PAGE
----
Western Blotting

The gel obtained in the two-dimensional gel Electrophoresis was blotted to confirm a location of the autoantibody using serums of a healthy human, a patient suffering from a non-proliferative diabetes retinosis and a patient suffering from a proliferative diabetes retinosis. The results are shown in FIGS. 3, 4 and 5.

Difference between antibodies derived from the healthy humans and the patients suffering from the diabetic retinopathy was analyzed with an Image-analyzing software Phoretix (Nonlinear dynamics, the United Kingdom) using a computer. It was confirmed that spots, which were obtained by matching the result analyzed between two groups to the two-dimensional gel, were analyzed using MALDI-TOF, and the autoantibody against the proteins of Table 1 were formed in blood of the patient suffering from the diabetic retinopathy. Antigen proteins against the autoantibody present in the patient suffering from the diabetic retinopathy are summed up and listed in Table 2.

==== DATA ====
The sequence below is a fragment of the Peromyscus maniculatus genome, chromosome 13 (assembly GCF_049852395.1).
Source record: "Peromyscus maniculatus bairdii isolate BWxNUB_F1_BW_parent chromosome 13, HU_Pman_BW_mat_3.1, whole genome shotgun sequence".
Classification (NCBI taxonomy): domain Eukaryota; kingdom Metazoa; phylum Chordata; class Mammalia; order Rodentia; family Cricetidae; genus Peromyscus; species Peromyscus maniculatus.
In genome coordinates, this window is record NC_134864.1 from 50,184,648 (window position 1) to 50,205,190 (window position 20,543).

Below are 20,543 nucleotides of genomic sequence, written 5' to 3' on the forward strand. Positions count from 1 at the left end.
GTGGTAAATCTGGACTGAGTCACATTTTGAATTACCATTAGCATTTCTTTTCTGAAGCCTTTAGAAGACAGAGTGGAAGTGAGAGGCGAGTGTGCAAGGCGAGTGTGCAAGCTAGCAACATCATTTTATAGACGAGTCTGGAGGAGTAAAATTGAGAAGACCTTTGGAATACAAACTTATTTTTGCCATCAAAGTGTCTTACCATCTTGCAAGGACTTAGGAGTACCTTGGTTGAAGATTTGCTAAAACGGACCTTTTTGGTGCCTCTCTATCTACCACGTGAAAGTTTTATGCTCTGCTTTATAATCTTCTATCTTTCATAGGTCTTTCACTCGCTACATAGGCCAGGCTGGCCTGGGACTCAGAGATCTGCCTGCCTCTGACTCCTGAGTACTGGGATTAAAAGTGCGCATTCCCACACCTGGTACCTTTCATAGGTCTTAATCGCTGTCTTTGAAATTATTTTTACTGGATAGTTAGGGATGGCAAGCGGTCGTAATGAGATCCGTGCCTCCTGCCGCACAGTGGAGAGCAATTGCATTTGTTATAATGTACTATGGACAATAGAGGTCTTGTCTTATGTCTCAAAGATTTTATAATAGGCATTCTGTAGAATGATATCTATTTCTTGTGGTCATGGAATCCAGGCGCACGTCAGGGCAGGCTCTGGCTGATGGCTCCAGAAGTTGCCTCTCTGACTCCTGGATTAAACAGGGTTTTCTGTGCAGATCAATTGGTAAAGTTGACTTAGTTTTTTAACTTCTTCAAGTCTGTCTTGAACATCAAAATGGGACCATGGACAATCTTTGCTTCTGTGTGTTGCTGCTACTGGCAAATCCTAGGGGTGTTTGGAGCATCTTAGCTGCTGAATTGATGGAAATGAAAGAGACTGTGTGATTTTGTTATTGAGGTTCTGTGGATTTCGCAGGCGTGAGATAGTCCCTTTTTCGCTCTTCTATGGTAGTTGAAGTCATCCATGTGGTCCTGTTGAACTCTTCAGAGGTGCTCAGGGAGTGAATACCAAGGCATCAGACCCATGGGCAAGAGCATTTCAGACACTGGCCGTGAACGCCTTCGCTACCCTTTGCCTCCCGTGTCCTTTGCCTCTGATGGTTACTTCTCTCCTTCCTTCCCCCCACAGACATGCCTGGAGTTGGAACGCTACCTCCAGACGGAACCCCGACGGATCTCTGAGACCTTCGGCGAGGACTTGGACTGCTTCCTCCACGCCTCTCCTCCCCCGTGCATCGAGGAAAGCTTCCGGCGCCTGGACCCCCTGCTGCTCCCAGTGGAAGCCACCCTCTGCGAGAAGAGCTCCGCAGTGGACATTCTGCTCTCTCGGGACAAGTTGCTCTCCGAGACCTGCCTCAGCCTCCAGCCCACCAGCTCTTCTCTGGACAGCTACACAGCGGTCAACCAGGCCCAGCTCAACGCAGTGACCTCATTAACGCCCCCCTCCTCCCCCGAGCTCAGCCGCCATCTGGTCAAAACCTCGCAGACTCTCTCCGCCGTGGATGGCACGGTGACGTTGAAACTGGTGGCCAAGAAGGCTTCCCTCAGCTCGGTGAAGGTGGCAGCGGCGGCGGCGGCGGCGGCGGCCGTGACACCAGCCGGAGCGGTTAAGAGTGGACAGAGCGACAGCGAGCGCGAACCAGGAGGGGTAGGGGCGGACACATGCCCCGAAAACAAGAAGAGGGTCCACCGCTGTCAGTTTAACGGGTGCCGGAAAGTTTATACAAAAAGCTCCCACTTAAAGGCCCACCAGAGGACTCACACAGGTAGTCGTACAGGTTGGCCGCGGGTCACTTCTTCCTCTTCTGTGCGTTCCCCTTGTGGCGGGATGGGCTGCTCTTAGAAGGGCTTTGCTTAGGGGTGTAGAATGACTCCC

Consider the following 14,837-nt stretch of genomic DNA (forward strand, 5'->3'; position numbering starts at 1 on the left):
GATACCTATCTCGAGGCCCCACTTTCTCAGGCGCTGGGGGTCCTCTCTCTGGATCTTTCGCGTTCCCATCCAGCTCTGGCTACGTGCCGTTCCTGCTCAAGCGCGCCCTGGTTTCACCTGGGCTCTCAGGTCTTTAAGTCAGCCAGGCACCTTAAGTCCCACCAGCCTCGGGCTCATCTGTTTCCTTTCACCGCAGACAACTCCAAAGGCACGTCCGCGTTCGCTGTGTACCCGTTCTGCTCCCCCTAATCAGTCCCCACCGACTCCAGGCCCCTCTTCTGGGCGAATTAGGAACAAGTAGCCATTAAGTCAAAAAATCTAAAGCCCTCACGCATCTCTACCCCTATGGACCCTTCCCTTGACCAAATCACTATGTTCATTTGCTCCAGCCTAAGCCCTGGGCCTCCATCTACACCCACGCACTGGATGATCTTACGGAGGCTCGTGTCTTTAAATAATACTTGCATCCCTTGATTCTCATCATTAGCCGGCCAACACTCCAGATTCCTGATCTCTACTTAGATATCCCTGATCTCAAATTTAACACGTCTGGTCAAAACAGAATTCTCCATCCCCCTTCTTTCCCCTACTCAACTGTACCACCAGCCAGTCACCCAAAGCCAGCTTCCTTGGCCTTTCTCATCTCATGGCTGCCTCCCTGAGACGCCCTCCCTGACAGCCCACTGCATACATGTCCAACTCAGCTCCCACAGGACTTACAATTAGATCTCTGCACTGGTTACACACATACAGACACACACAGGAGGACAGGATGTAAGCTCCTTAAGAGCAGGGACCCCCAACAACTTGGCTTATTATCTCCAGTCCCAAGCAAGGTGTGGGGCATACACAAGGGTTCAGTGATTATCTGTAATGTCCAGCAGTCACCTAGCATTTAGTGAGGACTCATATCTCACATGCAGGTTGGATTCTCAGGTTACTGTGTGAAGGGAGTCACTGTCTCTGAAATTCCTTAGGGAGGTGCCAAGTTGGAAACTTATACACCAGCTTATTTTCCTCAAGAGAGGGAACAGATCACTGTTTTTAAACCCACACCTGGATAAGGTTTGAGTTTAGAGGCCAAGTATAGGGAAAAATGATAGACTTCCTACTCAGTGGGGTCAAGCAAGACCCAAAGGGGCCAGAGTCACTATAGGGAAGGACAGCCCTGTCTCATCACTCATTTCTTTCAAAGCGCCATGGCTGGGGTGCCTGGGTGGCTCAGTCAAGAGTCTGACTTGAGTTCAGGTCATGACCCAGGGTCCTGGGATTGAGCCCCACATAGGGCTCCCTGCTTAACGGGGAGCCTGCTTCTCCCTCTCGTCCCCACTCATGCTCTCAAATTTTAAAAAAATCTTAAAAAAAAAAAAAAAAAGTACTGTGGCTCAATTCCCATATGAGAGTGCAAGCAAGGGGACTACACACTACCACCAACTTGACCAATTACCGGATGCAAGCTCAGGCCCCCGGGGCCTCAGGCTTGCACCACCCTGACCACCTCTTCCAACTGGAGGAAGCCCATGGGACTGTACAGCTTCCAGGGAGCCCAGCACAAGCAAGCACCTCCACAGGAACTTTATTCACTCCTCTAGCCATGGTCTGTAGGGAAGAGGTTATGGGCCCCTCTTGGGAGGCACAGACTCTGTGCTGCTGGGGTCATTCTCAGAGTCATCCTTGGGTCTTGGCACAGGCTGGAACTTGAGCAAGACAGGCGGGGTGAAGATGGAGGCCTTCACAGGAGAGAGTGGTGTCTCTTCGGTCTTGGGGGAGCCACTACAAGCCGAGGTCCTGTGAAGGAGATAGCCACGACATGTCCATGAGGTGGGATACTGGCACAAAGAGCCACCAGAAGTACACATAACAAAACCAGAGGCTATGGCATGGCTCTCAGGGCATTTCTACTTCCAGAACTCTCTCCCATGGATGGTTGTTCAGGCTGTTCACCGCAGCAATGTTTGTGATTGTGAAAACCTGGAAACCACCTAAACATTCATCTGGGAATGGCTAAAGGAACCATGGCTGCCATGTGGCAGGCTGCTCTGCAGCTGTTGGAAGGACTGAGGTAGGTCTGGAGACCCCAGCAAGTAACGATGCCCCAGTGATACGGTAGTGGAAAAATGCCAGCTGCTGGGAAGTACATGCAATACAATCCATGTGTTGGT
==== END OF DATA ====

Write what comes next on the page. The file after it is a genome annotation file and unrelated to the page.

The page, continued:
TABLE 2
Spot No.Name of Protein
1(SEQ ID NO: 1)Alpha enolase, non-neural enolase
2(SEQ ID NO: 2)Protein KIAA0193
3(SEQ ID NO: 3)Unnamed protein product thyroid hormone
binding protein precursor
4(SEQ ID NO: 4)Creatine kinase-B
5(SEQ ID NO: 5)DDAH1 protein
6(SEQ ID NO: 6)Lactate dehydrogenase B
7(SEQ ID NO: 7)Capping protein (actin filament)) muscle z-
line, beta
8(SEQ ID NO: 8)Dihydropyrimidinase-like 2
9(SEQ ID NO: 9)2-phosphopyruvate-hydratase alpha-enolase
10(SEQ ID NO: 10)Aldolase C
11(SEQ ID NO: 11)Glyceraldehyde-3-phosphate dehydrogenase
12(SEQ ID NO: 12)Phosphoglycerate kinase 1 (primer recognition